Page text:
Saturday, February 10, 2007

Is it too late for the Black Church?

Thabiti Anyabwile continues to answer the question, “Can the predominantly African-American church be reformed?” I encourage you, please, read these posts (parts 1, 2, 3). My thoughts are particularly stirred by the quotes from Daniel Alexander Payne (1811-1893) and Francis J. Grimké (1850-1937). First of all, when was the last time you heard a Black preacher in a traditional Black Church, express this kind of concern for biblical fidelity in worship that Payne and Grimké expressed? But, secondly, if what they expressed is true, do you realize how far from God the average traditional Black church has strayed? The more I think about it, the more I have to wonder if, perhaps, it’s too late to save the traditional Black Church.

Consider this: Maybe the traditional Black Church has outlived its purpose. As you (should) know, the Black Church came into being during the era when White racism severely limited the freedom of Blacks to worship God. In this day, when it is possible to come together in worship with God’s people without regard to race or ethnicity, is there still a need for a separate “Black Church”?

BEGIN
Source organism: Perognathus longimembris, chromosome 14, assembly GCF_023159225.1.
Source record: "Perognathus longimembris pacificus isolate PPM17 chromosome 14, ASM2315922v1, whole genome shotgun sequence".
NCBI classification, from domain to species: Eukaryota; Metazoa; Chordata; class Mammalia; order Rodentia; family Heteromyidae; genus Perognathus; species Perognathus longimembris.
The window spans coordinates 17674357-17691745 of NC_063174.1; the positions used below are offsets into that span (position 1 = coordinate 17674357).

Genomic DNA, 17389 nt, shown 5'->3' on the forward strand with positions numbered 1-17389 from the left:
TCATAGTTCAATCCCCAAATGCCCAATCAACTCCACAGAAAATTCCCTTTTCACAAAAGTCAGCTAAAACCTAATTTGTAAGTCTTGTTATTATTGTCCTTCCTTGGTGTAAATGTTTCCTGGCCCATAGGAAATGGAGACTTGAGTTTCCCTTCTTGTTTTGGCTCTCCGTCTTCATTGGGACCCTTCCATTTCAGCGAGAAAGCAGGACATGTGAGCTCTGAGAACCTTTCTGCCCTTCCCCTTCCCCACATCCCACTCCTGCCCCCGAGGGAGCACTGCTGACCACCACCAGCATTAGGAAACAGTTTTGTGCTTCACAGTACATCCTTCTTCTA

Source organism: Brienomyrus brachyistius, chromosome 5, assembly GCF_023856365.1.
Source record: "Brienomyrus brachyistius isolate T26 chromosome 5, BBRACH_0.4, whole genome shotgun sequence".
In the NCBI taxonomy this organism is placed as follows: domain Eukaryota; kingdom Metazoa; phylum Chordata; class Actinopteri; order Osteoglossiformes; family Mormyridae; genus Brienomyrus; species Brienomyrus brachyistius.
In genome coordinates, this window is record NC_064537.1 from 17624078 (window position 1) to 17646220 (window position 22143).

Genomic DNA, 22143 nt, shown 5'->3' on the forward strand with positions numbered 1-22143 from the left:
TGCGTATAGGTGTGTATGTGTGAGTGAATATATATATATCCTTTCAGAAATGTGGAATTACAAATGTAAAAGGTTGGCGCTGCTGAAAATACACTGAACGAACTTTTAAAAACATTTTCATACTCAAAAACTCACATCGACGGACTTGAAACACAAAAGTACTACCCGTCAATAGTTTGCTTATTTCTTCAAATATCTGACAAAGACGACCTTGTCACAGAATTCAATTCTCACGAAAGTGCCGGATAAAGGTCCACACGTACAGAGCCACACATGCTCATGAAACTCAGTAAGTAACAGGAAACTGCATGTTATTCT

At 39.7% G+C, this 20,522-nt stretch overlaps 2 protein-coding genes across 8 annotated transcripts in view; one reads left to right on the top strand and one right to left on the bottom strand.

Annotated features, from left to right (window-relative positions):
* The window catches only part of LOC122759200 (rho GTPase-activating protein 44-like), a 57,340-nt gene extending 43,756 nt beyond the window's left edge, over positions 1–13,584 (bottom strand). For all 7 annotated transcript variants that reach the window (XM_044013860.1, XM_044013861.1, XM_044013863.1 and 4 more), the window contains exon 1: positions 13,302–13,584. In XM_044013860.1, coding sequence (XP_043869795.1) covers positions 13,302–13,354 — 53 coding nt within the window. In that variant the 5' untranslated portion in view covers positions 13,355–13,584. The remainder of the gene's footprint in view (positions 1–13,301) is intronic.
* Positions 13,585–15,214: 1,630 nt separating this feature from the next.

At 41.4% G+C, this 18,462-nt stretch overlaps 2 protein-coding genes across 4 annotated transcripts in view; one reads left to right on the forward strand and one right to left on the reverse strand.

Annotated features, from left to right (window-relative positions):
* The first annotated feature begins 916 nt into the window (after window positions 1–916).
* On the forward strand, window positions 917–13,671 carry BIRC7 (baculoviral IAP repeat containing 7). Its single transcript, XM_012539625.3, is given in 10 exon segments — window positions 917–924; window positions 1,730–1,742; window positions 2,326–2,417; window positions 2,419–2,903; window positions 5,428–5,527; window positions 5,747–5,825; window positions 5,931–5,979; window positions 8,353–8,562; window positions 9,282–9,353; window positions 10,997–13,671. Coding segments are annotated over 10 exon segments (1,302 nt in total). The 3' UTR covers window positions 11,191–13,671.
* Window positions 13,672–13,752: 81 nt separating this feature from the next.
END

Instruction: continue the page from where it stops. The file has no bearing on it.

And, I wonder, how long will God leave His people in churches where they aren’t being fed? There is a famine for the word of God in the Black community. It is well-known the lack of biblical substance in the pulpit has reached epidemic proportions in the traditional Black Church. The health and wealth message has spread like a cancer. In other cases, pastors seem more concerned with social activism than soul saving (Have you ever heard Jesse Jackson or Al Sharpton preach the gospel? Have you ever heard any of the high-profile Black preacher/activists preach the gospel?). There is more commitment to the Democrat Party than to Jesus Christ. So, I wonder, would God abandon true believers to this kind of mess? Or would God lead His people out of these so-called churches into true churches where His word is taught, believed and obeyed?

When I think of what goes on under the guise of “church”, in the Black community, I just have to wonder.

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